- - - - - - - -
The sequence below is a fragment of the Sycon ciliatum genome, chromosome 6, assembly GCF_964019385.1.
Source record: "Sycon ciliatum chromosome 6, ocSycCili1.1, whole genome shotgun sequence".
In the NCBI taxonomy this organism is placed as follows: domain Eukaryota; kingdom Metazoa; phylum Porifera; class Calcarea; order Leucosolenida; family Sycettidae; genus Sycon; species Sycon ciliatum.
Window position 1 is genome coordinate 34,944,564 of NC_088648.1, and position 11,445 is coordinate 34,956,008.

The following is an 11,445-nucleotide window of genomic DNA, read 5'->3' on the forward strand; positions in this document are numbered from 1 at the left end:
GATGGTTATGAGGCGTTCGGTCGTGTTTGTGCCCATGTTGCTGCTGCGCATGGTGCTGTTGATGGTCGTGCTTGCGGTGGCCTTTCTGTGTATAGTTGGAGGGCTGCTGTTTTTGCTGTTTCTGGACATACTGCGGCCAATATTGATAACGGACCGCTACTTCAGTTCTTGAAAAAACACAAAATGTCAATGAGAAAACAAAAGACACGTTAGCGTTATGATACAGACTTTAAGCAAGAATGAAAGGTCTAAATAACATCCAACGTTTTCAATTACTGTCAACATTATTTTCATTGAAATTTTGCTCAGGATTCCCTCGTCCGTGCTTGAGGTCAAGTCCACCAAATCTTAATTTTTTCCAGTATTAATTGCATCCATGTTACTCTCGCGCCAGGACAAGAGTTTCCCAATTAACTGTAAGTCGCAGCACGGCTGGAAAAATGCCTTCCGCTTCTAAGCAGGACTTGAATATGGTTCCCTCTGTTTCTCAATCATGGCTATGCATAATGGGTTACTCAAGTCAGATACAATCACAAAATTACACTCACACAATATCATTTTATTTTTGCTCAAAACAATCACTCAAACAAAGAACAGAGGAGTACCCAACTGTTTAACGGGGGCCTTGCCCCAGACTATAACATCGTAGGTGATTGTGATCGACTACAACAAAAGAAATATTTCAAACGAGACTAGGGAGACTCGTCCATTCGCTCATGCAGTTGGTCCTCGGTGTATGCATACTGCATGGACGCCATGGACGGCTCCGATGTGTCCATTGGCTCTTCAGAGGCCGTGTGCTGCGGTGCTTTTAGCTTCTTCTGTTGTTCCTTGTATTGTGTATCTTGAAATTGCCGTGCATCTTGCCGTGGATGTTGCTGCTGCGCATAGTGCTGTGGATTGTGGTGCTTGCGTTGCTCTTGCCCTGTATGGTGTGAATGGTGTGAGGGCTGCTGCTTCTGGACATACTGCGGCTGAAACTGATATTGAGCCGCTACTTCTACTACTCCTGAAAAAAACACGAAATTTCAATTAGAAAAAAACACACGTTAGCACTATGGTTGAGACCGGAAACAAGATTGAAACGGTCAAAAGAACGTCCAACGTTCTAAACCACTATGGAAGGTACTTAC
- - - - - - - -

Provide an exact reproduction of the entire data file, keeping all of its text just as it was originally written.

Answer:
The sequence below is a fragment of the Sycon ciliatum genome, chromosome 6, assembly GCF_964019385.1.
Source record: "Sycon ciliatum chromosome 6, ocSycCili1.1, whole genome shotgun sequence".
In the NCBI taxonomy this organism is placed as follows: domain Eukaryota; kingdom Metazoa; phylum Porifera; class Calcarea; order Leucosolenida; family Sycettidae; genus Sycon; species Sycon ciliatum.
Window position 1 is genome coordinate 34,944,564 of NC_088648.1, and position 11,445 is coordinate 34,956,008.

The following is an 11,445-nucleotide window of genomic DNA, read 5'->3' on the forward strand; positions in this document are numbered from 1 at the left end:
GATGGTTATGAGGCGTTCGGTCGTGTTTGTGCCCATGTTGCTGCTGCGCATGGTGCTGTTGATGGTCGTGCTTGCGGTGGCCTTTCTGTGTATAGTTGGAGGGCTGCTGTTTTTGCTGTTTCTGGACATACTGCGGCCAATATTGATAACGGACCGCTACTTCAGTTCTTGAAAAAACACAAAATGTCAATGAGAAAACAAAAGACACGTTAGCGTTATGATACAGACTTTAAGCAAGAATGAAAGGTCTAAATAACATCCAACGTTTTCAATTACTGTCAACATTATTTTCATTGAAATTTTGCTCAGGATTCCCTCGTCCGTGCTTGAGGTCAAGTCCACCAAATCTTAATTTTTTCCAGTATTAATTGCATCCATGTTACTCTCGCGCCAGGACAAGAGTTTCCCAATTAACTGTAAGTCGCAGCACGGCTGGAAAAATGCCTTCCGCTTCTAAGCAGGACTTGAATATGGTTCCCTCTGTTTCTCAATCATGGCTATGCATAATGGGTTACTCAAGTCAGATACAATCACAAAATTACACTCACACAATATCATTTTATTTTTGCTCAAAACAATCACTCAAACAAAGAACAGAGGAGTACCCAACTGTTTAACGGGGGCCTTGCCCCAGACTATAACATCGTAGGTGATTGTGATCGACTACAACAAAAGAAATATTTCAAACGAGACTAGGGAGACTCGTCCATTCGCTCATGCAGTTGGTCCTCGGTGTATGCATACTGCATGGACGCCATGGACGGCTCCGATGTGTCCATTGGCTCTTCAGAGGCCGTGTGCTGCGGTGCTTTTAGCTTCTTCTGTTGTTCCTTGTATTGTGTATCTTGAAATTGCCGTGCATCTTGCCGTGGATGTTGCTGCTGCGCATAGTGCTGTGGATTGTGGTGCTTGCGTTGCTCTTGCCCTGTATGGTGTGAATGGTGTGAGGGCTGCTGCTTCTGGACATACTGCGGCTGAAACTGATATTGAGCCGCTACTTCTACTACTCCTGAAAAAAACACGAAATTTCAATTAGAAAAAAACACACGTTAGCACTATGGTTGAGACCGGAAACAAGATTGAAACGGTCAAAAGAACGTCCAACGTTCTAAACCACTATGGAAGGTACTTAC